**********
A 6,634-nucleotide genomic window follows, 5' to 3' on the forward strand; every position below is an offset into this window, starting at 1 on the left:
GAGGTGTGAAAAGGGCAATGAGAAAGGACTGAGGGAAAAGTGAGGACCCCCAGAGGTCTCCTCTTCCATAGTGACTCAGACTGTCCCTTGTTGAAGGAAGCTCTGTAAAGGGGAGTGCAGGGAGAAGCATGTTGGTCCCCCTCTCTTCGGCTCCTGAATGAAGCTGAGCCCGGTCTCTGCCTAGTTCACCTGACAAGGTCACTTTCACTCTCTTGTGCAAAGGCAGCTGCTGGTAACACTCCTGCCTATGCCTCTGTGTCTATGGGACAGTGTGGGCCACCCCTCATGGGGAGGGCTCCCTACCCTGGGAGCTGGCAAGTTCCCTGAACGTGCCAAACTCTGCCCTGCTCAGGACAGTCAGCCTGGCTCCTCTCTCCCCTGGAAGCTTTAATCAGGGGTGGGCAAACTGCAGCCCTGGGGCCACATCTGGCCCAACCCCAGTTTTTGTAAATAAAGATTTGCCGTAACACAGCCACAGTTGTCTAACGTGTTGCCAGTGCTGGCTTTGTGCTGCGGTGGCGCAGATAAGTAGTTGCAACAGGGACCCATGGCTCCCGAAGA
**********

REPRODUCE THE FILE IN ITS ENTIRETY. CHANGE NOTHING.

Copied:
A 6,634-nucleotide genomic window follows, 5' to 3' on the forward strand; every position below is an offset into this window, starting at 1 on the left:
GAGGTGTGAAAAGGGCAATGAGAAAGGACTGAGGGAAAAGTGAGGACCCCCAGAGGTCTCCTCTTCCATAGTGACTCAGACTGTCCCTTGTTGAAGGAAGCTCTGTAAAGGGGAGTGCAGGGAGAAGCATGTTGGTCCCCCTCTCTTCGGCTCCTGAATGAAGCTGAGCCCGGTCTCTGCCTAGTTCACCTGACAAGGTCACTTTCACTCTCTTGTGCAAAGGCAGCTGCTGGTAACACTCCTGCCTATGCCTCTGTGTCTATGGGACAGTGTGGGCCACCCCTCATGGGGAGGGCTCCCTACCCTGGGAGCTGGCAAGTTCCCTGAACGTGCCAAACTCTGCCCTGCTCAGGACAGTCAGCCTGGCTCCTCTCTCCCCTGGAAGCTTTAATCAGGGGTGGGCAAACTGCAGCCCTGGGGCCACATCTGGCCCAACCCCAGTTTTTGTAAATAAAGATTTGCCGTAACACAGCCACAGTTGTCTAACGTGTTGCCAGTGCTGGCTTTGTGCTGCGGTGGCGCAGATAAGTAGTTGCAACAGGGACCCATGGCTCCCGAAGA